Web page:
Flossing

Flossing helps in removing the plague while it is still soft, as it hardens and a tartar is formed, only a professional dentist can remove it. High risk patients prone to gum disease or tartar build up, have to consider flossing twice a day.

Rinsing with a mouth wash:

Rinsing your teeth with a mouthwash will help you keep your breath fresh, your teeth plague and cavity free, your gums safe from gingivitis. For best results, follow the instructions on the package.

Rinsing

Know What’s Inside Your Mouth Other Than Teeth!

More than just teeth, your mouth is made up of oral mucosa, gums, upper and lower jaws, tongue, salivary glands, the uvula and the frenulum. These play an important role when it comes to good dental health and should be examined regularly for good oral care. Good oral health is simply not brushing and flossing.

Good oral care goes beyond simple brushing and flossing. Find out more about the role of each structure.

Gonzalez Dental-Simi Valley, CA

Oral Mucosa:

Oral mucosa is nothing but a protective lining which is a mucous membrane similar to the mucous membranes that line your nostrils and inner ears. This oral mucosa plays a vital role in maintaining oral health by defending the body germs entering your mouth. Keratin, a tough substance found in nails and hair also makes oral mucosa resistant to injuries.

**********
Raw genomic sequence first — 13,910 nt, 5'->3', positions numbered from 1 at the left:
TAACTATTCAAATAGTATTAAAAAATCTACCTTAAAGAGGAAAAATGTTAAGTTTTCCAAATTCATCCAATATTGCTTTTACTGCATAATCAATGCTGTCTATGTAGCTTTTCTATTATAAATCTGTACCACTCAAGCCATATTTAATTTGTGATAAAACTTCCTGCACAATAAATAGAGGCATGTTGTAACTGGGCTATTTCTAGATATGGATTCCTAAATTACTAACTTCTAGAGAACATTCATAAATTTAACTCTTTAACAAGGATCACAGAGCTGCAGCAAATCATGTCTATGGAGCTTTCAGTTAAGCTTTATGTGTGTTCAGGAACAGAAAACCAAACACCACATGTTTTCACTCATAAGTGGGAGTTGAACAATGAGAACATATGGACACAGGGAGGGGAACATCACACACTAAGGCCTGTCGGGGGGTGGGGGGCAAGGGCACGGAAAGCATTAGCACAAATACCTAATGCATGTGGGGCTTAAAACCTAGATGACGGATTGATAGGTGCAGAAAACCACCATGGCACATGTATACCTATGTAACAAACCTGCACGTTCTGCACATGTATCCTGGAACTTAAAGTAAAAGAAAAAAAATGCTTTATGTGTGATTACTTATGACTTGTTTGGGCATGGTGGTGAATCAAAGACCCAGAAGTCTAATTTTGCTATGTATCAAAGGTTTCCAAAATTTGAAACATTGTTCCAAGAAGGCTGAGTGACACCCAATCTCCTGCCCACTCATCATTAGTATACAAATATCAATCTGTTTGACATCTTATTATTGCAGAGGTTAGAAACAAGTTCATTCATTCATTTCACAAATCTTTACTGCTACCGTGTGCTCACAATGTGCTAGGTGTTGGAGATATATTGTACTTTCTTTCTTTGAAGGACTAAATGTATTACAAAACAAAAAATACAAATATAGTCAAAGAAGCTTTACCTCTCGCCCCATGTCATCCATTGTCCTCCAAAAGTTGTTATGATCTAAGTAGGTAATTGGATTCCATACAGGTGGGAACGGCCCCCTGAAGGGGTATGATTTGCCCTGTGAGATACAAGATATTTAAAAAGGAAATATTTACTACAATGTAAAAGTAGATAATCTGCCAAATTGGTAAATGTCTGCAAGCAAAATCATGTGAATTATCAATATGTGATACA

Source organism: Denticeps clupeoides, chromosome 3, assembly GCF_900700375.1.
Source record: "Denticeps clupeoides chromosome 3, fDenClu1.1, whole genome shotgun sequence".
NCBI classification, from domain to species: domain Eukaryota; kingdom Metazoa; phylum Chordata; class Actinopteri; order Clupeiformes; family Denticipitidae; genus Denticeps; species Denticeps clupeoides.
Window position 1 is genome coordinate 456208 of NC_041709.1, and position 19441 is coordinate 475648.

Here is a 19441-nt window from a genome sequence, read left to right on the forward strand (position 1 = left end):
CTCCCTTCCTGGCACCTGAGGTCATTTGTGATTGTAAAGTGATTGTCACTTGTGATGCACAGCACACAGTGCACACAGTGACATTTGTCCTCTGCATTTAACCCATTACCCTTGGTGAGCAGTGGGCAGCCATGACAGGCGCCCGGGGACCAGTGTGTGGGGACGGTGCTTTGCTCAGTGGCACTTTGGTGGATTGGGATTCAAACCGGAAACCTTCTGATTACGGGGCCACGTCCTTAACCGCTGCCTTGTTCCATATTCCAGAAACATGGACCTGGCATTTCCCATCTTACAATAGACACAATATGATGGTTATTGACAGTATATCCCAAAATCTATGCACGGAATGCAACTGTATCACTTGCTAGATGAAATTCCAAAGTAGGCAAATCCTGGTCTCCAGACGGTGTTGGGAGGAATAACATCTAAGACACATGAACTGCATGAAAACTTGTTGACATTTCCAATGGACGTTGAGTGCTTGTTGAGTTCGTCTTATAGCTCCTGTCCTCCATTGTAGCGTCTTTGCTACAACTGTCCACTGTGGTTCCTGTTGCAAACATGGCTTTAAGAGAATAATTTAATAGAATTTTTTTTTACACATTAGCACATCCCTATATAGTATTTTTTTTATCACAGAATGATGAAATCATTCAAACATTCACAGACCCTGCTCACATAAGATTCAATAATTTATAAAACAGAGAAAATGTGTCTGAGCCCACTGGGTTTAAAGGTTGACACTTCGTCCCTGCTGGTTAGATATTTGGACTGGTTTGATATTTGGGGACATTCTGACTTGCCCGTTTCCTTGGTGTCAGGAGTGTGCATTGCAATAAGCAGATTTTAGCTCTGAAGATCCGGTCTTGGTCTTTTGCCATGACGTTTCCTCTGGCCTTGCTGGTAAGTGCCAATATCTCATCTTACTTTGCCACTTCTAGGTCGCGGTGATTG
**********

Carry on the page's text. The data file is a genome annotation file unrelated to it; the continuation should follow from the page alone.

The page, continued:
The Gums:

The pinkish tissue that surrounds and supports your teeth is nothing but the gums. They cover the entire root of the tooth, are firm, and do not bleed when poked, brushed or prodded. Flossing of gums is as essential as brushing the teeth everyday as gum diseases can lead to tooth loss.

The Upper and Lower jaw:

The upper and lower jaws give the structure your mouth needs for chewing and digestion and also a shape to your face. The jaws are made up of several bones and both the jaws differ in structure. The upper jaw contains two bones that are fused to each other and the rest of your skull, while the lower jaw is separate from the rest of the skull, enabling it to move up and down while you chew and talk.